pieces. There is something in her work that people are responding to.
She has a very fresh approach — modern but accessible. She's a voice for
Wiemann credits much of her effectiveness as an electronic composer to
her early training in traditional classical music. Today, her
compositions are still split nearly evenly between electronic music and
more traditional acoustic pieces.
Wiemann, who was in high school when she decided she wanted to be a
composer, received a Ph.D. at Princeton. There, she was one of just
three students accepted to study composition, and one of the few who
both composed and performed music.
Wiemann has been at UMaine for the past five years, where she teaches
clarinet, orchestration, tonal counterpoint, 20th-century musical
techniques, composition and graduate-level theory seminars. She
continues to perform, and has been the principal clarinetist for the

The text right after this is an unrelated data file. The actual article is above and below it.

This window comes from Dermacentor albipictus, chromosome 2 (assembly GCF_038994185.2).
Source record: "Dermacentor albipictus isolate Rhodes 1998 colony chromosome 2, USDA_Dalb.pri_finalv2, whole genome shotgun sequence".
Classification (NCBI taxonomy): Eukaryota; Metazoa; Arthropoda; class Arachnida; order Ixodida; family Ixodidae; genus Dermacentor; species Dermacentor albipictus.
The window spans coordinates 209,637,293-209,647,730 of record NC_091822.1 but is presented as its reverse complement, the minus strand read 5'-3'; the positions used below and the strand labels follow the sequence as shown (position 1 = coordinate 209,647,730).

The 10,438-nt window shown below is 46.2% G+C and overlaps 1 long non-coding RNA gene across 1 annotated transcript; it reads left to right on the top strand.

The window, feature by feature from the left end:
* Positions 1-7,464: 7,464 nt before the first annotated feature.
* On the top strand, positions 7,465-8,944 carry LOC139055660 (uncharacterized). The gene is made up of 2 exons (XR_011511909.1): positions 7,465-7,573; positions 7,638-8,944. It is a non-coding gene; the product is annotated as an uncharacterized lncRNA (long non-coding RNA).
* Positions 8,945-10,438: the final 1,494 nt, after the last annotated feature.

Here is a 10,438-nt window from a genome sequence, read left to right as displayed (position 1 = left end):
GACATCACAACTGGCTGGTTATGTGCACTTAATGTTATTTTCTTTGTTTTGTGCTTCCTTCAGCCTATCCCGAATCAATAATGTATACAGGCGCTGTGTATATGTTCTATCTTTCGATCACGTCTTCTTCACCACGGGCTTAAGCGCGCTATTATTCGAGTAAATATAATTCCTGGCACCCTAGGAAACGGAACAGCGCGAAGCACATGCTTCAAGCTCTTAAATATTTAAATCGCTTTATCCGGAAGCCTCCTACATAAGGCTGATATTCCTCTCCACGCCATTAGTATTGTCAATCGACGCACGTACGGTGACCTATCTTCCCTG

Bangor Symphony Orchestra.
This spring, Wiemann toured with the Empyrean Ensemble on the West
Coast, performing a concerto written for her by David Rakowski, her
husband and a professor at Brandeis. Previously, she has premiered works
in the Fellows Concert Series of the American Academy in Rome, and
recorded pieces by Robert Ceely of the New England Conservatory and Ross
Bauer of the University of California at Davis.
She premiered her work for clarinet and tape, Canto Compleanno, at the
Spring in Havana 2000 Festival in Cuba.
Wiemann strikes a delicate balance as teacher, performer and composer.
During the academic year, she devotes about two-thirds of her time to
teaching and one-third to playing clarinet. She uses vacation time to
focus on her compositions.
And she expects her students to exhibit similar dedication. For most of
the young artists, composition is not their specialty. But many are
intrigued by contemporary classical music techniques. She also teaches
her students that a basic understanding of composition is necessary.
"If you want to be a good musician, you have to think about the music on
the page and how it's related to how it's performed.
"In my composition class, students write regularly and plan toward four
medium pieces. They learn to know how all the little bits need to fit
into the larger piece," Wiemann says.
It's her way of helping her students learn how to put their own puzzles
by Gladys Ganiel